George H. Ford
Summary The study of time is is sometimes assumed to be an exclusive preserve that must be restricted to disciplines such as physics or mathematics. According to this interpretation, people committed to humanistic disciplines, such as literary criticism and history, would be misfits in the ISST. In contrast to this view, I will show that the study of literature is as involved with understanding time as the study of physics is. For evidence, this paper cites literary works that embody a variety of life-time experiences, as in novels of Sterne and Tolstoy and also as in poems of Marvell and T. S. Eliot whose Four Quartets links birth and death into a unit: "In my beginning is my end."
Misunderstanding of how literature can contribute to time studies occurs when humanists are required to define time or to theorize about it instead of being allowed to do what they can do well, which is to report on what living in time is like. Instead of categorization they offer concrete experiences. For example, what the Dutch psychologist John Michon has categorized as subjective duration can be fleshed out by "epiphany scenes" (as James Joyce calls them). A good example occurs in a novel by Margaret Laurence when the heroine's attitudes toward life and death are radically altered by her brief encounter with a great blue heron by a lakeshore in the Canadian wilderness. A second example is a passage from a sermon by John Donne in which he portrays the timeless quality of eternity. A third example, Yeats "Lapis Lazuli," is a poem dramatizing how art enables us to confront a "tragic scene" with a kind of joyful gaiety. Although Yeats's poem is set in China, the experience it records is a universal one rather than one restricted to the cultures of East or West.
The conclusion reached is that because of the special insights into the experiences of time offered by literature, humanists are indeed qualified to contribute to the deliberations of our ISST.
There is an observation in Dickens's first novel, Pickwick Papers, made by a character named Roker, a guard in a London debtor's prison, who is fond of reminiscing about past events and recalling them to a person called Neddy. "You remember Tom Martin, Neddy?" says Roker on this occasion. And, yes, Neddy remembers Tom Martin, a fistfighter who had once, many years ago, got into a dispute at a tavern in which he had "whopped" a coal heaver, and Mr. Roker evokes that event of the distant past:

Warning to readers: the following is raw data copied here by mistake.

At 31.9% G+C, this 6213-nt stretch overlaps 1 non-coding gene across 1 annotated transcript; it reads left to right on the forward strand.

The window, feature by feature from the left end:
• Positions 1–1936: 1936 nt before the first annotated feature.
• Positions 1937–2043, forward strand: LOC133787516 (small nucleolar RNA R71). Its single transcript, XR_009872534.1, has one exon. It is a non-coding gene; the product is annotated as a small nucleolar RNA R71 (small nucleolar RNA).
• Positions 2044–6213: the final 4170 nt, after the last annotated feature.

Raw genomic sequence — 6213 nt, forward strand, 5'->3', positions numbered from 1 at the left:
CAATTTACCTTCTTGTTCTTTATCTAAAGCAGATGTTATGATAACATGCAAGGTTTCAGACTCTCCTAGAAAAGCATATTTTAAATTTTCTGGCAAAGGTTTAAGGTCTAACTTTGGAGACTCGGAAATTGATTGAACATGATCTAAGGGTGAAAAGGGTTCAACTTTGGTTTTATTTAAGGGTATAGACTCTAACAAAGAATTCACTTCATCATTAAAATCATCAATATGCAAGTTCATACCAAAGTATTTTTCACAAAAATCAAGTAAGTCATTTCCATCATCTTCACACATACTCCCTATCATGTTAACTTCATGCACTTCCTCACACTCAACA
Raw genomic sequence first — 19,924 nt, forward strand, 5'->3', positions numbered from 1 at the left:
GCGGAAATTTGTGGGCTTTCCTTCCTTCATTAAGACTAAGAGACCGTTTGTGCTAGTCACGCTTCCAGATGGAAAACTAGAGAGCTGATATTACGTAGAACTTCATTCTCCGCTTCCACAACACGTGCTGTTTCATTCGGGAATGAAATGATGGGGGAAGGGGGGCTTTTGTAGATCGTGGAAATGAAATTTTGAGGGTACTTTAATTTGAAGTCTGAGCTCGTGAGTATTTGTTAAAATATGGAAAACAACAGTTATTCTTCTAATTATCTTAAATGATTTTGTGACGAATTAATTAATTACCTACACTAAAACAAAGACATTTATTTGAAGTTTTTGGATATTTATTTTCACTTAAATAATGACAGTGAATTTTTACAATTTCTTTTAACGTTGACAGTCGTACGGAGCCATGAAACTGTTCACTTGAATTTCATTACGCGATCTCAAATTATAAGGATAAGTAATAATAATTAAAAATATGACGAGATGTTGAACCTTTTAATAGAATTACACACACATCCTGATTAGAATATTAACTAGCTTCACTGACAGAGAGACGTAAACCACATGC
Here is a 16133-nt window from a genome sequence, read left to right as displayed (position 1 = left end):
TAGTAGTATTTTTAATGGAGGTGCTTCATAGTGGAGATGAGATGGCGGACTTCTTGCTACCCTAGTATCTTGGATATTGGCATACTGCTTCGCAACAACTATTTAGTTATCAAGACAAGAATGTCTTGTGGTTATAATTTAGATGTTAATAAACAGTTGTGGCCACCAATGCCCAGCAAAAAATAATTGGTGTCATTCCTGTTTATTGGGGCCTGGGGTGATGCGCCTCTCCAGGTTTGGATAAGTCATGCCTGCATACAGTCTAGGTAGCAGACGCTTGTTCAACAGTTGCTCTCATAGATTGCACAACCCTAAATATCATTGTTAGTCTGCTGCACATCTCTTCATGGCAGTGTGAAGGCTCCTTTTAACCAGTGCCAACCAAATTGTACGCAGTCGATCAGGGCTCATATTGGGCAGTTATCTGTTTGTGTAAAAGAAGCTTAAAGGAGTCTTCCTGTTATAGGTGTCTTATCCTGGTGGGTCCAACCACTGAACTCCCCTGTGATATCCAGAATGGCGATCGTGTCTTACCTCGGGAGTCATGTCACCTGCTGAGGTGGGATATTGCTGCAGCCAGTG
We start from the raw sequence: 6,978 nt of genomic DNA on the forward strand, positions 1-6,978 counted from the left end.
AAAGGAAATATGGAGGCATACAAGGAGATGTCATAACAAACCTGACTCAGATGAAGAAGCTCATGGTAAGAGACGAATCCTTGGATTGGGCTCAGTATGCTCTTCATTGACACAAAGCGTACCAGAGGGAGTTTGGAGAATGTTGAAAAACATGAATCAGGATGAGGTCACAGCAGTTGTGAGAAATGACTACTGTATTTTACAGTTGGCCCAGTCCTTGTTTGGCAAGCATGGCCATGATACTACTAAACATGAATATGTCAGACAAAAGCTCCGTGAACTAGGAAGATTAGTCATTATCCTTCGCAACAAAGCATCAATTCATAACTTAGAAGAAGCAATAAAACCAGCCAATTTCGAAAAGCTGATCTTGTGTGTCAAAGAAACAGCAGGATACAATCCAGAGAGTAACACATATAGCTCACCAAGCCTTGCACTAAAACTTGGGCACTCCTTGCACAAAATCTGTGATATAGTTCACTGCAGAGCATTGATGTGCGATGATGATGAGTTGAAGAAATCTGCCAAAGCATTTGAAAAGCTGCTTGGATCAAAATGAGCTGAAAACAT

"Bless my dear eyes!" said Mr. Roker, shaking his head slowly from side to side, and gazing abstractedly out of the grated windows before him, as if here fondly recalling some peaceful scene of his early youth; "it seems but yesterday that [Tom] whopped the coal-heaver. . . . I think I can see him now, a coming up the Strand between the two streetkeepers, a little sobered by the bruising, with a patch o' winegar and brown paper over his right eyelid, and that'ere lovely bulldog, as pinned the little boy afterwards, a following at his heels. What a rum thing Time is, ain't it, Neddy?"1
This delightful passage about time's rumminess is one that I should like to lay claim to having discovered myself, but it had been noticed by T. S. Eliot, who more than forty years ago considered using Dickens's passage as an epigraph to his great collection of lyrics, TheFour Quartets